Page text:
I loved the idea I heard just last year… You and I are Santa Claus. Have each person in the family select a person and be their Secret Santa. Chose a person who has a need and then YOU secretly give them a gift without them knowing who it was from. Read the sweet story that I read here.

Three Gifts Just like Jesus

I recently heard that some families participate in this tradition. If Jesus received 3 gifts then we should only receive 3 gifts. The three gifts are based on the gifts given to Jesus from the Wise Men, a child receives:

  1. Gold (something valuable, their greatly desired gift)
  2. Frankincense (something spiritual to help them spiritually: a Bible, a devotional, worship CD, etc), and
  3. Myrrh (something for the body: clothes, perfume, etc)

See Keeper of the Home for more explanation. If I had learned of this tradition when my children were small, we might have worked toward making this a tradition.

Mandy Farmer

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Holiday Traditions Is Now Open

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The Joy Of Including Jesus In Christmas

Christmas is fast approaching and if we blink our eyes we will find ourselves enjoying Christmas Day. But all our plans to include Jesus in Christmas will have been thrown out with the wrappings.

The way to have success is to plan ahead. My family always razzed at me because I was planning the next holiday before the present one was barely over. But the fact of the matter is that, if we don’t plan ahead, it ain’t gonna happen. So let’s talk about the joy of including Jesus in Christmas. After all, it IS HIS BIRTHDAY.

If you don't plan ahead, it ain't gonna happen. #preparingforChristmas Click To Tweet

Keeping Jesus in Christmas

Family advent devotions every night in December confirms that Jesus will not be left out of the celebration. As a child on the farm, each night before bed, we all sat around the coffee table which held our cardboard nativity set. Mom or Dad would read the devotion and we would learn and discuss one little portion of the Christmas story. It might have been about one character or maybe about a prophet from long before. We took turns being the one to add a new piece of the nativity each night until Christmas morning when we added baby Jesus.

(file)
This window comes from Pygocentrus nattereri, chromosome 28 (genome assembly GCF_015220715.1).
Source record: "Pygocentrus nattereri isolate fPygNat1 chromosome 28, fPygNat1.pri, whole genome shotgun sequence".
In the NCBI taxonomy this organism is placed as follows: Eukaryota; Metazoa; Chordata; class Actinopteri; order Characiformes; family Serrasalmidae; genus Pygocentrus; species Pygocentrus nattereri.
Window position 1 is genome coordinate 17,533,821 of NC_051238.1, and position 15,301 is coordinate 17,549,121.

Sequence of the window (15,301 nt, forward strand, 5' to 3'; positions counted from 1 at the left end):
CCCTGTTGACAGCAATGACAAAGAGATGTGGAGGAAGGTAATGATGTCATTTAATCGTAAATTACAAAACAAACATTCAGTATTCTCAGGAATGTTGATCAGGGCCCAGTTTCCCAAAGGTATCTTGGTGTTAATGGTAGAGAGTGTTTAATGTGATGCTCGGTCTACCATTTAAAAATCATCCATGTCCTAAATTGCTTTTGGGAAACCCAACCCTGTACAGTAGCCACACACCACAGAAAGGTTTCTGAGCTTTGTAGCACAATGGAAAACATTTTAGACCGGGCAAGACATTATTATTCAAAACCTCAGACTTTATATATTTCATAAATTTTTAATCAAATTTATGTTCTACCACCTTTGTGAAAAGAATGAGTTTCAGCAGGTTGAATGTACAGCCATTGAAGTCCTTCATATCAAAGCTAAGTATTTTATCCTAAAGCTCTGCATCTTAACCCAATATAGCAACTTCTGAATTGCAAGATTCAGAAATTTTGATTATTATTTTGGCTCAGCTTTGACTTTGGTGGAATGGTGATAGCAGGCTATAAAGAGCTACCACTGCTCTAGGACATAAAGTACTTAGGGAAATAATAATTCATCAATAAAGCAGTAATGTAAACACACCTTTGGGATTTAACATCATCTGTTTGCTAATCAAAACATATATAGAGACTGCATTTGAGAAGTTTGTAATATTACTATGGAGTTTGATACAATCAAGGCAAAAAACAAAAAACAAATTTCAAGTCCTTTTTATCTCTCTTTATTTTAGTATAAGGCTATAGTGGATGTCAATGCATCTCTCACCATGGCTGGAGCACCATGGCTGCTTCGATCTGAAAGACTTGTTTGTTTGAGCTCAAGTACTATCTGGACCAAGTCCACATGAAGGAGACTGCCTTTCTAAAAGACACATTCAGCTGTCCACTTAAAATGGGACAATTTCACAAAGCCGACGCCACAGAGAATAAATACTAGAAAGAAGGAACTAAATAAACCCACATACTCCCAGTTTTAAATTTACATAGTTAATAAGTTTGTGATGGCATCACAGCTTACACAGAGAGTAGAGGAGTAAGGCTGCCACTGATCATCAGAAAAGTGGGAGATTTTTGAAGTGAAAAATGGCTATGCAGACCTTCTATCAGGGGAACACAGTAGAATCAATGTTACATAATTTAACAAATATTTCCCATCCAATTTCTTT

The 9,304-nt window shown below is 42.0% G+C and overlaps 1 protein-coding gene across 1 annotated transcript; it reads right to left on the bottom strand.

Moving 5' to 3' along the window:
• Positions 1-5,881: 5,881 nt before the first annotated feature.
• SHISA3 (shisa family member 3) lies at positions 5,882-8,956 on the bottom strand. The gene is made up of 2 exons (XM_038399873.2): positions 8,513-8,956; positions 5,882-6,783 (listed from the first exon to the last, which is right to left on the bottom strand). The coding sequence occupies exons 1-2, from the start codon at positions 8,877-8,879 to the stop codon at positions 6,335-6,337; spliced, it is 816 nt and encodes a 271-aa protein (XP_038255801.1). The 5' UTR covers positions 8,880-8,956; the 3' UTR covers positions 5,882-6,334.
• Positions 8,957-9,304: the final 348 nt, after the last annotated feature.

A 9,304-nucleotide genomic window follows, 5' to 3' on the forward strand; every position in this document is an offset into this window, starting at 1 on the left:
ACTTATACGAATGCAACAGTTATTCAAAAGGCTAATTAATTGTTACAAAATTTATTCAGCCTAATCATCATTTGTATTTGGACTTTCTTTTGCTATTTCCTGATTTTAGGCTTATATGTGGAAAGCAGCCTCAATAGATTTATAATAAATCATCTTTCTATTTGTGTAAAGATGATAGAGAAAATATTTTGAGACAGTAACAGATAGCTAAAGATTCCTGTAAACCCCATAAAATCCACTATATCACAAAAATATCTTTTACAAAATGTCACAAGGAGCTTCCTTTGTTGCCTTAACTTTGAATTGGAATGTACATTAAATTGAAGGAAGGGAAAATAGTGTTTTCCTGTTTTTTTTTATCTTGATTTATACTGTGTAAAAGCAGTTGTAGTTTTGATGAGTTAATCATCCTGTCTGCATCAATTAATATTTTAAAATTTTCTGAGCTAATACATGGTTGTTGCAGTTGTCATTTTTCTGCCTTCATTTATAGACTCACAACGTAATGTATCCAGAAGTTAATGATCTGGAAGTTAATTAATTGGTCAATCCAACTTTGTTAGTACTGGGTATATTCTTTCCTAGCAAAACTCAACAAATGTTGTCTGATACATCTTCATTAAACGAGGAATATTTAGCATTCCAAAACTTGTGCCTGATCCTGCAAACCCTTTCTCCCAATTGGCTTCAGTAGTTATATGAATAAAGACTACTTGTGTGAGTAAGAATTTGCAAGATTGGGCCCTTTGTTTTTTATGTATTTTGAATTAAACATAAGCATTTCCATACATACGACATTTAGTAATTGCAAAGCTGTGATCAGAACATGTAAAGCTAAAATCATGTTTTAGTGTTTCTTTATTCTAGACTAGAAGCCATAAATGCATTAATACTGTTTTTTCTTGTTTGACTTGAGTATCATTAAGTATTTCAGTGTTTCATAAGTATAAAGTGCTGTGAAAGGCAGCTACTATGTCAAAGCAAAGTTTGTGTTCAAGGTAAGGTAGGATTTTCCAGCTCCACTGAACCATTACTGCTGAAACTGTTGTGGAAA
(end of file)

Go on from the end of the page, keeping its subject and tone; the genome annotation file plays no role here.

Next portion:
Advent Devotions appeared a simple thing to do when I was growing up but as a parent, it seemed to be a huge struggle to make it happen. Possibly, you find it a challenge as well. Thanksgiving preparations can keep us very busy; we never think about the fact that the first Sunday of Advent happens just three days later. All of a sudden, it’s Advent and we haven’t found the creche nor the devotions to go with it.

Start Now, even if you’re late

First, let me say, “so what if you are late”. Get started and you will find it really doesn’t matter. Your children won’t remember that you missed the first week or a day or two in between. (I’m pretty sure it happened in my family.) Remember the saying, “better late than never”?

Include Jesus in your own way

Also, remember that you don’t have to do it just like your parents did. It’s a different age and a different world. Life is much faster and crazier. Try a different time of day. Enjoy the lesson during a meal. Breakfast could be the only time the family congregates together. Time management sources so do the most important things first in your day. So many Advent lessons should be done at breakfast rather than bedtime.

Possibly, it is just too difficult to get the entire family together at the same time every. Just select a time that the majority of the family is together and start. Make it clear that you want everyone to participate as much as possible and go forward from there.

Find a Way to Include Jesus